- This topic has 16 replies, 7 voices, and was last updated 6 years, 2 months ago by Anonymous.
September 26, 2017 at 12:07 PM #807985AnonymousGuest
Hi gzz, yes the buyer did. I cant say he was overly pleased with the commission rate when we reviewed terms but didnt actually disagree or cause a stink about them. But I do think its ok to go 2-2.5% depending on your zip code or local market. If you have an exceptional home that will sell itself, then I think you can push for it.
Since HomeBay uses the MLS it showed up in the MLS database and available for any licensed agent. All controlled from my dashboard. It was simply a matter of clicking “list it.”
However, if a buyer did want to buy the home or begin that process without an agent, HomeBay would have facilitated that as well. If that would have happened, the buyers commission on my end would have been less than 1%.
I close escrow on the 10th and so far, the process has been great.September 26, 2017 at 3:38 PM #807987AnonymousGuest
Well, in my case I am selling the house and doing ALL the work, so in essence I am paying for myself, HomeBay are merely facilitating the contracts and offering guidance. I didn’t feel there was convincing enough evidence that a traditional broker or REALTOR could really do much more that I wasnt willing to do or get from HomeBay.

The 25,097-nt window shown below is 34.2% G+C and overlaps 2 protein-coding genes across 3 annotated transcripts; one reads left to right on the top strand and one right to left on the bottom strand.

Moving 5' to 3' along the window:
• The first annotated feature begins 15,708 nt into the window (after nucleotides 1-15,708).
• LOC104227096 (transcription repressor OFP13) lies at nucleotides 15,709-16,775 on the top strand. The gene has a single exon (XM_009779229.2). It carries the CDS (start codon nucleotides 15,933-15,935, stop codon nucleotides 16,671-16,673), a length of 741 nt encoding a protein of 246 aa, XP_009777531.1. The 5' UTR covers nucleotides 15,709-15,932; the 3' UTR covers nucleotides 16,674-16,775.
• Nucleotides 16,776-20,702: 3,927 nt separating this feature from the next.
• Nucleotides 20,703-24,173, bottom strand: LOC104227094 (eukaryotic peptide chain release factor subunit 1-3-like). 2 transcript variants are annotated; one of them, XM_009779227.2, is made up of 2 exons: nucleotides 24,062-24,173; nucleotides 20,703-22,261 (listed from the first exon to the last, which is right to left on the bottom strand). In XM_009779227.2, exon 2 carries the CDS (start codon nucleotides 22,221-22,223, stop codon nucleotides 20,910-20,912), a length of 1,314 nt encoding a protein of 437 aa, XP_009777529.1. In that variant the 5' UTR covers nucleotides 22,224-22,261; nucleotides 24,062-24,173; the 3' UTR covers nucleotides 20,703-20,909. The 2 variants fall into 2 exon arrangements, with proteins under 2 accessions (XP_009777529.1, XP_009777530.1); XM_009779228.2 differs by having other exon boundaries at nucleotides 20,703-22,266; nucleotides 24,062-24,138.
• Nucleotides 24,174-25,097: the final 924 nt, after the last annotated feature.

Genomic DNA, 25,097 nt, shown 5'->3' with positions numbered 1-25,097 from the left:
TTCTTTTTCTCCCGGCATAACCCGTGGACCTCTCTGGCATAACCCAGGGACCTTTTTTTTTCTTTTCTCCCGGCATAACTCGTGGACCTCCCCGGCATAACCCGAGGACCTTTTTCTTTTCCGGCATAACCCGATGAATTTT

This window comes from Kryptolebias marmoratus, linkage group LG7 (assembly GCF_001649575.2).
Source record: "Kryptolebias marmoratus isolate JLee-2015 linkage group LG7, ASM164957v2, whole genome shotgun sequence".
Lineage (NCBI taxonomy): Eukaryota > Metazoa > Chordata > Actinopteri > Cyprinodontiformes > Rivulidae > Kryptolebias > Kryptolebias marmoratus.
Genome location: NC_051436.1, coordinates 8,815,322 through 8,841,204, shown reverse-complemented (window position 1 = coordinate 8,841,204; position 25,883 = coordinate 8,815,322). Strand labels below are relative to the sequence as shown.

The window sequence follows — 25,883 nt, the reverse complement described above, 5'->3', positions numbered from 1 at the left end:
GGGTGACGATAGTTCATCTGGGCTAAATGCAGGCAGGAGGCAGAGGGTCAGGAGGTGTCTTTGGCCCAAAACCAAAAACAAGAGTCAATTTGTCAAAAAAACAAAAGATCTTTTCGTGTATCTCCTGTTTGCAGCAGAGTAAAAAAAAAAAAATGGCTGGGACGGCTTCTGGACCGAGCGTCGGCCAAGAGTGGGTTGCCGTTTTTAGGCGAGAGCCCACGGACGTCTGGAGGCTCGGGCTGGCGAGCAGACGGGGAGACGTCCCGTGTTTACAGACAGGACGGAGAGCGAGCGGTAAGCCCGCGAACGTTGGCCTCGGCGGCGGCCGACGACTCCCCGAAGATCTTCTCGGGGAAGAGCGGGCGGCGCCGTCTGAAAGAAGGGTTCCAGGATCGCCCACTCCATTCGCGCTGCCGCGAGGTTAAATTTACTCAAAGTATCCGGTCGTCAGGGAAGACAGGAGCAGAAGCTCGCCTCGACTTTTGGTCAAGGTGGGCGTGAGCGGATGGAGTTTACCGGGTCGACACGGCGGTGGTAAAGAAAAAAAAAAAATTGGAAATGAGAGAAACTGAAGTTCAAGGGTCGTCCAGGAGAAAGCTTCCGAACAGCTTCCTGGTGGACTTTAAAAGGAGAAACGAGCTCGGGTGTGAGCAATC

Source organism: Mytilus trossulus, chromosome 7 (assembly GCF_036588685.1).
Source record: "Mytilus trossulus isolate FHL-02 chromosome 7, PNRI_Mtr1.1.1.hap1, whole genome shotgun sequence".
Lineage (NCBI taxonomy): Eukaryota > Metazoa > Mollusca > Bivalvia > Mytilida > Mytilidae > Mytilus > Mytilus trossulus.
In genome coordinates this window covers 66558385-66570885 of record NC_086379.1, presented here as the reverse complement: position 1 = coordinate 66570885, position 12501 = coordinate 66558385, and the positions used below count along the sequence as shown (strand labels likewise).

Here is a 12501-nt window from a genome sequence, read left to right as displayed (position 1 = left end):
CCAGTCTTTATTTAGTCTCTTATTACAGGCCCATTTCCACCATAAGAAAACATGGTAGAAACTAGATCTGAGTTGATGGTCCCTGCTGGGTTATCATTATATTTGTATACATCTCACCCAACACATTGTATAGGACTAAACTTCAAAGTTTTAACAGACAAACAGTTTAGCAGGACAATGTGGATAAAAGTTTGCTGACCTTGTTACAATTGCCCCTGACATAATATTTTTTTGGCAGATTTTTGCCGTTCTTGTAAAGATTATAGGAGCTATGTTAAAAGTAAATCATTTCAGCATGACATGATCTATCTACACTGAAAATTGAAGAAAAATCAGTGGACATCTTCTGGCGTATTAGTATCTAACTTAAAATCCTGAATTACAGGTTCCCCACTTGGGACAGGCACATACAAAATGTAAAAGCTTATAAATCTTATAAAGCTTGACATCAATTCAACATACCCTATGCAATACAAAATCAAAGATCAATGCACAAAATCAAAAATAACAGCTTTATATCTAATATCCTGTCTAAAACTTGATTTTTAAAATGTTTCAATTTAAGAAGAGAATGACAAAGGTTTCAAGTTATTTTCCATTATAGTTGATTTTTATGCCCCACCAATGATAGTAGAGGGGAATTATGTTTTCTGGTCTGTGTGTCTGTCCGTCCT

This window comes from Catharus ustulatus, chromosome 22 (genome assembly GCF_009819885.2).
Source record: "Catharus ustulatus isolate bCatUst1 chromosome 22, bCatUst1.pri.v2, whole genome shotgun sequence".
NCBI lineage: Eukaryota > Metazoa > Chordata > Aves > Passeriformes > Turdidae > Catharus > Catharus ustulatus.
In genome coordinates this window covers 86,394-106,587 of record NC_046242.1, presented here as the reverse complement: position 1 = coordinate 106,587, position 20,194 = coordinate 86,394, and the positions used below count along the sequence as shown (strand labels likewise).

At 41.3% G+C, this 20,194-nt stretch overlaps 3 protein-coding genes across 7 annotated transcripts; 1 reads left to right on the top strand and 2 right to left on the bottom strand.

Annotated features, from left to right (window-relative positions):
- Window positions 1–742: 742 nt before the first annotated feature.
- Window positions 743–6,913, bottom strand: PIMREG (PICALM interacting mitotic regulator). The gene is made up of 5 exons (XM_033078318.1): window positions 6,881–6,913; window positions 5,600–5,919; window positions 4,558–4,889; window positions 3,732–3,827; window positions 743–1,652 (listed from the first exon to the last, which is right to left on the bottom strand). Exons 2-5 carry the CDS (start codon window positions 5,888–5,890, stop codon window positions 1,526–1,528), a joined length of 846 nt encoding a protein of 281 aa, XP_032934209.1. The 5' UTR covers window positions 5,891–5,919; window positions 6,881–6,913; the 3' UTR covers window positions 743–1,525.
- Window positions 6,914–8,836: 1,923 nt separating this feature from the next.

In a traditional brokerage sense, I think an agent is worth their money if a seller virtually does not want to be involved with the business side of things with the house. I totally get it.
In my experience a sellers broker is up front with their %s. Many times tehy have much more overhead to take into account which the seller is obliged to pay for.
But like I said earlier, everything is negotiable. Redfin recently lowered their listing fee to 1% and 3% to the buyer agent.
I think leveraging some of the rebates that Redfin offers as a buyer should be a negotiating tactic for a buyer if they are looking to hire an agent to get some cash back after the deal closes.
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